A tabor is a convoy or a camp formed by horse-drawn wagons. For example, nomadic Gypsies used to wander and camp in tabor formations. Tabors supported the armies in Europe between the 13th and 20th centuries. Tabors usually followed the armies and carried all the necessary supplies and rear units, such as field kitchens, armourers or shoemakers.

The tactics were later copied by various armies of Central Europe, including the army of the Polish-Lithuanian Commonwealth. In the 16th and 17th centuries, these tactics were also mastered by the Cossacks, who used their tabors for the protection of marching troops as well.

Armoured warfare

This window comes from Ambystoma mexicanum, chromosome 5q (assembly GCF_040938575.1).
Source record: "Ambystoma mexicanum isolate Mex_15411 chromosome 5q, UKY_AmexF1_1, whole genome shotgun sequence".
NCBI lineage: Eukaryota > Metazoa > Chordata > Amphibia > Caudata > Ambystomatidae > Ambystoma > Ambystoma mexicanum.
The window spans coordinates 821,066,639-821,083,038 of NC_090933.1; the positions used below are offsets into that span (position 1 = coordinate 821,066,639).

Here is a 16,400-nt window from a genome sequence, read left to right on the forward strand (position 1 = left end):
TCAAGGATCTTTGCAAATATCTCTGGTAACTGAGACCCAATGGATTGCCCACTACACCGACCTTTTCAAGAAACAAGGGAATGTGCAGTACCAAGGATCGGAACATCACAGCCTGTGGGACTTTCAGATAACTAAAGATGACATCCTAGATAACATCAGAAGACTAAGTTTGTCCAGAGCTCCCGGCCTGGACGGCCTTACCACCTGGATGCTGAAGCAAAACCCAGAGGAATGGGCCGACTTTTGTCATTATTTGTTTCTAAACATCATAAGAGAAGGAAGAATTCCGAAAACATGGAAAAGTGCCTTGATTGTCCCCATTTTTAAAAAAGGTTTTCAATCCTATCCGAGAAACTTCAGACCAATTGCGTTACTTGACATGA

In Second World War armored warfare, a laager is a defensive formation of tanks (sometimes other armoured vehicles, such as assault guns) formed by backing all of the vehicles into a circle with their strong frontal armor and main guns facing outward. More vulnerable support and reconnaissance vehicles and personnel would be stationed in the center of the circle, where they would be protected by the tanks armor. This formation was mostly used for quick resupply or refueling, or for bivouacking at night, and was only to protect against sudden ambush, never as an active combat tactic (except when forced to refuel in the middle of a fluid battle zone). It was particularly popular with German forces on the Eastern Front before the Soviets managed to get effective attack aircraft into service, and was meant to protect against sudden armored or infantry attack from any direction, a real possibility in the highly mobile warfare on the Russian steppes. It also served to protect the crews maintaining, refueling or resupplying the vehicles by putting the armored tanks between them and enemy infantry, snipers or mortar/artillery fire landing outside the laager. While bivouacking, it was common for crewmen to dig foxholes underneath their tanks, to provide an additional measure of protection in case of sudden artillery barrage. Most tanks provided a belly escape hatch, making it easy to re-enter the vehicle.